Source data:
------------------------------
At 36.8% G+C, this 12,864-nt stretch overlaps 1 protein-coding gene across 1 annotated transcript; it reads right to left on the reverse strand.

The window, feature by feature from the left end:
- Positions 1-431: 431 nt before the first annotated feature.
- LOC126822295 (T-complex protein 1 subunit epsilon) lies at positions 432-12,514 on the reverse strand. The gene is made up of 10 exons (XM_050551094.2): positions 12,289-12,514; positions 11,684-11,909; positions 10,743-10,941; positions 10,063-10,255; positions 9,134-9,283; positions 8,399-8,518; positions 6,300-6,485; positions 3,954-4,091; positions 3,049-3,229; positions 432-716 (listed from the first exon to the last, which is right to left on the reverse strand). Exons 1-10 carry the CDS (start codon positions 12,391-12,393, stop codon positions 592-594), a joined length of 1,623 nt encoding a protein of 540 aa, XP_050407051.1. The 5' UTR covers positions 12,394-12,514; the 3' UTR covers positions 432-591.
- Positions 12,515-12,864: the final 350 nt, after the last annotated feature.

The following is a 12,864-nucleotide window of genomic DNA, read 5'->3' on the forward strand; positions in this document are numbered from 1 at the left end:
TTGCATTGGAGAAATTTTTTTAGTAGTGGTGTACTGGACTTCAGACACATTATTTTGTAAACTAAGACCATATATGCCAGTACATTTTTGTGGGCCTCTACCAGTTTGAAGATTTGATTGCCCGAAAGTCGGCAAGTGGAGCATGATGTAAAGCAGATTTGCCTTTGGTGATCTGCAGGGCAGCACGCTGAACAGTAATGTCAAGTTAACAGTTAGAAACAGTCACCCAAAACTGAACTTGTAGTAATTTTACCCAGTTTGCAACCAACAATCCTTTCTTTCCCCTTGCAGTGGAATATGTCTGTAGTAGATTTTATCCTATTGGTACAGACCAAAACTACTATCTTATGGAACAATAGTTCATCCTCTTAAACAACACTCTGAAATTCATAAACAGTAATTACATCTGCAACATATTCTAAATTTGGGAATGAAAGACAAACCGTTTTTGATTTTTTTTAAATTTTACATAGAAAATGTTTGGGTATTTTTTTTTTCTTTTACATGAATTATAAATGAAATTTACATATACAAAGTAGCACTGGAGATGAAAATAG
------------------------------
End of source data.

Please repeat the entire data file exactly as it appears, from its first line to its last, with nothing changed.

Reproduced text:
At 36.8% G+C, this 12,864-nt stretch overlaps 1 protein-coding gene across 1 annotated transcript; it reads right to left on the reverse strand.

The window, feature by feature from the left end:
- Positions 1-431: 431 nt before the first annotated feature.
- LOC126822295 (T-complex protein 1 subunit epsilon) lies at positions 432-12,514 on the reverse strand. The gene is made up of 10 exons (XM_050551094.2): positions 12,289-12,514; positions 11,684-11,909; positions 10,743-10,941; positions 10,063-10,255; positions 9,134-9,283; positions 8,399-8,518; positions 6,300-6,485; positions 3,954-4,091; positions 3,049-3,229; positions 432-716 (listed from the first exon to the last, which is right to left on the reverse strand). Exons 1-10 carry the CDS (start codon positions 12,391-12,393, stop codon positions 592-594), a joined length of 1,623 nt encoding a protein of 540 aa, XP_050407051.1. The 5' UTR covers positions 12,394-12,514; the 3' UTR covers positions 432-591.
- Positions 12,515-12,864: the final 350 nt, after the last annotated feature.

The following is a 12,864-nucleotide window of genomic DNA, read 5'->3' on the forward strand; positions in this document are numbered from 1 at the left end:
TTGCATTGGAGAAATTTTTTTAGTAGTGGTGTACTGGACTTCAGACACATTATTTTGTAAACTAAGACCATATATGCCAGTACATTTTTGTGGGCCTCTACCAGTTTGAAGATTTGATTGCCCGAAAGTCGGCAAGTGGAGCATGATGTAAAGCAGATTTGCCTTTGGTGATCTGCAGGGCAGCACGCTGAACAGTAATGTCAAGTTAACAGTTAGAAACAGTCACCCAAAACTGAACTTGTAGTAATTTTACCCAGTTTGCAACCAACAATCCTTTCTTTCCCCTTGCAGTGGAATATGTCTGTAGTAGATTTTATCCTATTGGTACAGACCAAAACTACTATCTTATGGAACAATAGTTCATCCTCTTAAACAACACTCTGAAATTCATAAACAGTAATTACATCTGCAACATATTCTAAATTTGGGAATGAAAGACAAACCGTTTTTGATTTTTTTTAAATTTTACATAGAAAATGTTTGGGTATTTTTTTTTTCTTTTACATGAATTATAAATGAAATTTACATATACAAAGTAGCACTGGAGATGAAAATAG